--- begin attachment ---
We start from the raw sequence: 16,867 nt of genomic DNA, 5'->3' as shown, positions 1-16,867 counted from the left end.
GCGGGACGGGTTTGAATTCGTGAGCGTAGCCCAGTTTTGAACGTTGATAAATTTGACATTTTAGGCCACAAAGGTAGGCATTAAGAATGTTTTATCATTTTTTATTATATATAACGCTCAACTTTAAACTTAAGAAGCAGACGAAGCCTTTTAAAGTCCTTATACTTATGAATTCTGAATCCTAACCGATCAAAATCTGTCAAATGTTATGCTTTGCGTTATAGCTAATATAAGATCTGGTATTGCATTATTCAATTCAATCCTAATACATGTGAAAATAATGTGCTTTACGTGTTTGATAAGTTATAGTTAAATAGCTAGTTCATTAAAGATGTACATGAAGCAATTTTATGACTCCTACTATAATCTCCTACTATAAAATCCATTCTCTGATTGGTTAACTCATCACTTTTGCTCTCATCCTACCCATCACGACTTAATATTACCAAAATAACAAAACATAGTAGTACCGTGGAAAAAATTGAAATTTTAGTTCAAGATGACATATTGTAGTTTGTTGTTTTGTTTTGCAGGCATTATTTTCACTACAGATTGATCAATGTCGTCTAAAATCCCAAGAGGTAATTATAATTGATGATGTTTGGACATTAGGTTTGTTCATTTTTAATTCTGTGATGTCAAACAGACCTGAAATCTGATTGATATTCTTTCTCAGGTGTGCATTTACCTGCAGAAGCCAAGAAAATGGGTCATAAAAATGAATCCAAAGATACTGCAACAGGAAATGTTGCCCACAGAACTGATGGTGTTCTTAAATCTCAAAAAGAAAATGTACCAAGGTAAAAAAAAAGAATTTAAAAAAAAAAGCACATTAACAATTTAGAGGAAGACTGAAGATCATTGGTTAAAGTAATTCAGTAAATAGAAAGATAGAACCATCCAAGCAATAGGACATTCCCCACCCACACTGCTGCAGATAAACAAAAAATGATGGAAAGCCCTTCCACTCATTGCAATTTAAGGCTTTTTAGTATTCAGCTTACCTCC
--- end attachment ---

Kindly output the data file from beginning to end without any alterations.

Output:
We start from the raw sequence: 16,867 nt of genomic DNA, 5'->3' as shown, positions 1-16,867 counted from the left end.
GCGGGACGGGTTTGAATTCGTGAGCGTAGCCCAGTTTTGAACGTTGATAAATTTGACATTTTAGGCCACAAAGGTAGGCATTAAGAATGTTTTATCATTTTTTATTATATATAACGCTCAACTTTAAACTTAAGAAGCAGACGAAGCCTTTTAAAGTCCTTATACTTATGAATTCTGAATCCTAACCGATCAAAATCTGTCAAATGTTATGCTTTGCGTTATAGCTAATATAAGATCTGGTATTGCATTATTCAATTCAATCCTAATACATGTGAAAATAATGTGCTTTACGTGTTTGATAAGTTATAGTTAAATAGCTAGTTCATTAAAGATGTACATGAAGCAATTTTATGACTCCTACTATAATCTCCTACTATAAAATCCATTCTCTGATTGGTTAACTCATCACTTTTGCTCTCATCCTACCCATCACGACTTAATATTACCAAAATAACAAAACATAGTAGTACCGTGGAAAAAATTGAAATTTTAGTTCAAGATGACATATTGTAGTTTGTTGTTTTGTTTTGCAGGCATTATTTTCACTACAGATTGATCAATGTCGTCTAAAATCCCAAGAGGTAATTATAATTGATGATGTTTGGACATTAGGTTTGTTCATTTTTAATTCTGTGATGTCAAACAGACCTGAAATCTGATTGATATTCTTTCTCAGGTGTGCATTTACCTGCAGAAGCCAAGAAAATGGGTCATAAAAATGAATCCAAAGATACTGCAACAGGAAATGTTGCCCACAGAACTGATGGTGTTCTTAAATCTCAAAAAGAAAATGTACCAAGGTAAAAAAAAAGAATTTAAAAAAAAAAGCACATTAACAATTTAGAGGAAGACTGAAGATCATTGGTTAAAGTAATTCAGTAAATAGAAAGATAGAACCATCCAAGCAATAGGACATTCCCCACCCACACTGCTGCAGATAAACAAAAAATGATGGAAAGCCCTTCCACTCATTGCAATTTAAGGCTTTTTAGTATTCAGCTTACCTCC